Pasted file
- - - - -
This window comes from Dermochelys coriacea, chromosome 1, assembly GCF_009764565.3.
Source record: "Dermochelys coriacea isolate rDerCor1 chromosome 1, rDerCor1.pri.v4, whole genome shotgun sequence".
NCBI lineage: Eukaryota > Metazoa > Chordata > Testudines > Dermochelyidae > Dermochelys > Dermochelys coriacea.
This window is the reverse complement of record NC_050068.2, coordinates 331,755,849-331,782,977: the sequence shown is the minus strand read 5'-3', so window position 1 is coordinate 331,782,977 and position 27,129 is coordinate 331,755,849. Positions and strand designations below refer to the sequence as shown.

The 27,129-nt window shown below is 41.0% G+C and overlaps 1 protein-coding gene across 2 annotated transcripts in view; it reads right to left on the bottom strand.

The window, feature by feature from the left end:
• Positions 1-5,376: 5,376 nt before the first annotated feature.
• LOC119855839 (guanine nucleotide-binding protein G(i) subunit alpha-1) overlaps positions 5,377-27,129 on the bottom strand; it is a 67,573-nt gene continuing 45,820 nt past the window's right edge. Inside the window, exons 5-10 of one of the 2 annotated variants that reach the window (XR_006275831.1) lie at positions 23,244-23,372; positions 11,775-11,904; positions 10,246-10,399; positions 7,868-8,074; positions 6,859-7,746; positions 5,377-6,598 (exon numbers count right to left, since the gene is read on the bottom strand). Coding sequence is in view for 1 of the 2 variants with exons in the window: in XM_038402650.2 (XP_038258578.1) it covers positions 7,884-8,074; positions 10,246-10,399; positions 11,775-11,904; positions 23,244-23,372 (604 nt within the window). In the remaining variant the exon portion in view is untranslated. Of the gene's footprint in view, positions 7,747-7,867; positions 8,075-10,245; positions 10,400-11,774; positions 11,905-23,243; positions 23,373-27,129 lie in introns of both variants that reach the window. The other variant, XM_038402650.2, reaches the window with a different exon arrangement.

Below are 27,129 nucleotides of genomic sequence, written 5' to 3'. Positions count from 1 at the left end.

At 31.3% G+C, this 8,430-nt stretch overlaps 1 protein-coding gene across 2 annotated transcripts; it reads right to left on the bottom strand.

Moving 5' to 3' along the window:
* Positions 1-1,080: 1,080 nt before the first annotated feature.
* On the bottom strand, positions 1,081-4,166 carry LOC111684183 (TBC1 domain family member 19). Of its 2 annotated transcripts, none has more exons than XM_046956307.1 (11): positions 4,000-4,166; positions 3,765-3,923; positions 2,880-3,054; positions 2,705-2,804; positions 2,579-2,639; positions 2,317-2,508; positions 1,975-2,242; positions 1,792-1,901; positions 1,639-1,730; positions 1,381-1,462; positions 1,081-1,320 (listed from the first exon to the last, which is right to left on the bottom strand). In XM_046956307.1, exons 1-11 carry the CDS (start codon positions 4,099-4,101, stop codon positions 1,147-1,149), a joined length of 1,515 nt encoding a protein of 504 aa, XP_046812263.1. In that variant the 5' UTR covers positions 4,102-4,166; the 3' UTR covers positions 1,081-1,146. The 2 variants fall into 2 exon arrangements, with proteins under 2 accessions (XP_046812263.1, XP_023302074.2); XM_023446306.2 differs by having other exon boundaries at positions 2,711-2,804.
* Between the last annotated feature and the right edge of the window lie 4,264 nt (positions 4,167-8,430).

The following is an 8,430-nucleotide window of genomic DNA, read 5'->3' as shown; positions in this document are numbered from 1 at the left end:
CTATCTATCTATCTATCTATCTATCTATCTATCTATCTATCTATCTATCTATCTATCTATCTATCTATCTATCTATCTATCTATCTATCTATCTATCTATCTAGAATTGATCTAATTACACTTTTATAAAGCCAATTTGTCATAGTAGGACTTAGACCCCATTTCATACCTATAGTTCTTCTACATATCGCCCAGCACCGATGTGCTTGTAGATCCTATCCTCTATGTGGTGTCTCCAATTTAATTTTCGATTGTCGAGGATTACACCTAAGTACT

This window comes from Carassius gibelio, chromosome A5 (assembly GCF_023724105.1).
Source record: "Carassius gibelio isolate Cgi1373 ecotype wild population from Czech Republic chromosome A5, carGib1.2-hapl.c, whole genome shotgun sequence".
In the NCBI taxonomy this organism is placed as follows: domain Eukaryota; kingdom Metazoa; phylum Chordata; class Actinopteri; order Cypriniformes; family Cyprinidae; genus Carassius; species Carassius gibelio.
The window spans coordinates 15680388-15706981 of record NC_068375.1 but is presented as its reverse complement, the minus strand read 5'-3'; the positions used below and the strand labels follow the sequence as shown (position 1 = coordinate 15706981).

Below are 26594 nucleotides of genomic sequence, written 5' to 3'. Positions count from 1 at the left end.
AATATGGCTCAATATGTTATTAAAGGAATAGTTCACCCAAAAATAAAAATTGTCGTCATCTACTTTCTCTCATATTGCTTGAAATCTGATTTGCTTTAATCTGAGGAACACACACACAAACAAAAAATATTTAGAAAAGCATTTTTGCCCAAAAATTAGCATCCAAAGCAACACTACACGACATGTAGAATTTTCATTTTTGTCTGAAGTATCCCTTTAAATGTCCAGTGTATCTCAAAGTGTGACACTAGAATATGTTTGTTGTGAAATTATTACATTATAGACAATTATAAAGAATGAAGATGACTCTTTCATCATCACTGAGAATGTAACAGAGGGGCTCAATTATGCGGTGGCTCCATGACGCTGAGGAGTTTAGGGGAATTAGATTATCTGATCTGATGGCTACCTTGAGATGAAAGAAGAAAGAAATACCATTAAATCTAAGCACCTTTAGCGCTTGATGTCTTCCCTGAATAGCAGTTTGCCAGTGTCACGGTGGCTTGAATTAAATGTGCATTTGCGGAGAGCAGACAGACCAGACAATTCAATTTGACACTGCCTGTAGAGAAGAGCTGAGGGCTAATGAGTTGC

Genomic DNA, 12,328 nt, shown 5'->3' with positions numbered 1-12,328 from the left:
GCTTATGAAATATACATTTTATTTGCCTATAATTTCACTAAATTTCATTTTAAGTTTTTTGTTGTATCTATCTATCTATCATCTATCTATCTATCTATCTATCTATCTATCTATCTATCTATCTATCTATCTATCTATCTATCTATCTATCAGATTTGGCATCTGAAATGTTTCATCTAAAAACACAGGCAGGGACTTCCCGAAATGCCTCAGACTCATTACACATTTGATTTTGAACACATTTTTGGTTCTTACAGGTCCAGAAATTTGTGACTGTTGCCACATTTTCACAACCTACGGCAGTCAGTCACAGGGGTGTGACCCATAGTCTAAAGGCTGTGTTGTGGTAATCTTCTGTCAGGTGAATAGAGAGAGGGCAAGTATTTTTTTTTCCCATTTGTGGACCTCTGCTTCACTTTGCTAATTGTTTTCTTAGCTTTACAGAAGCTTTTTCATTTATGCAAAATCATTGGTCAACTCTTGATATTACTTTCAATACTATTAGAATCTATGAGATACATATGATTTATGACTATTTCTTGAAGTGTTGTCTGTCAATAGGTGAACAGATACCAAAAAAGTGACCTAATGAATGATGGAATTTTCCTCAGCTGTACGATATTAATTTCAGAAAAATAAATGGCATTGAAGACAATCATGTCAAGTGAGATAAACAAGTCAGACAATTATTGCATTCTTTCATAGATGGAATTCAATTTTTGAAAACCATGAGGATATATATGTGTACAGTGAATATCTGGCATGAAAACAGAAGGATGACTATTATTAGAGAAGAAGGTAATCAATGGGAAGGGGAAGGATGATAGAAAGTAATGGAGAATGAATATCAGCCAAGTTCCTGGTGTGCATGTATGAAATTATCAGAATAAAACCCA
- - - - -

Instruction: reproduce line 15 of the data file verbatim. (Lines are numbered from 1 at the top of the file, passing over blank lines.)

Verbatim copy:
The following is an 8,430-nucleotide window of genomic DNA, read 5'->3' as shown; positions in this document are numbered from 1 at the left end: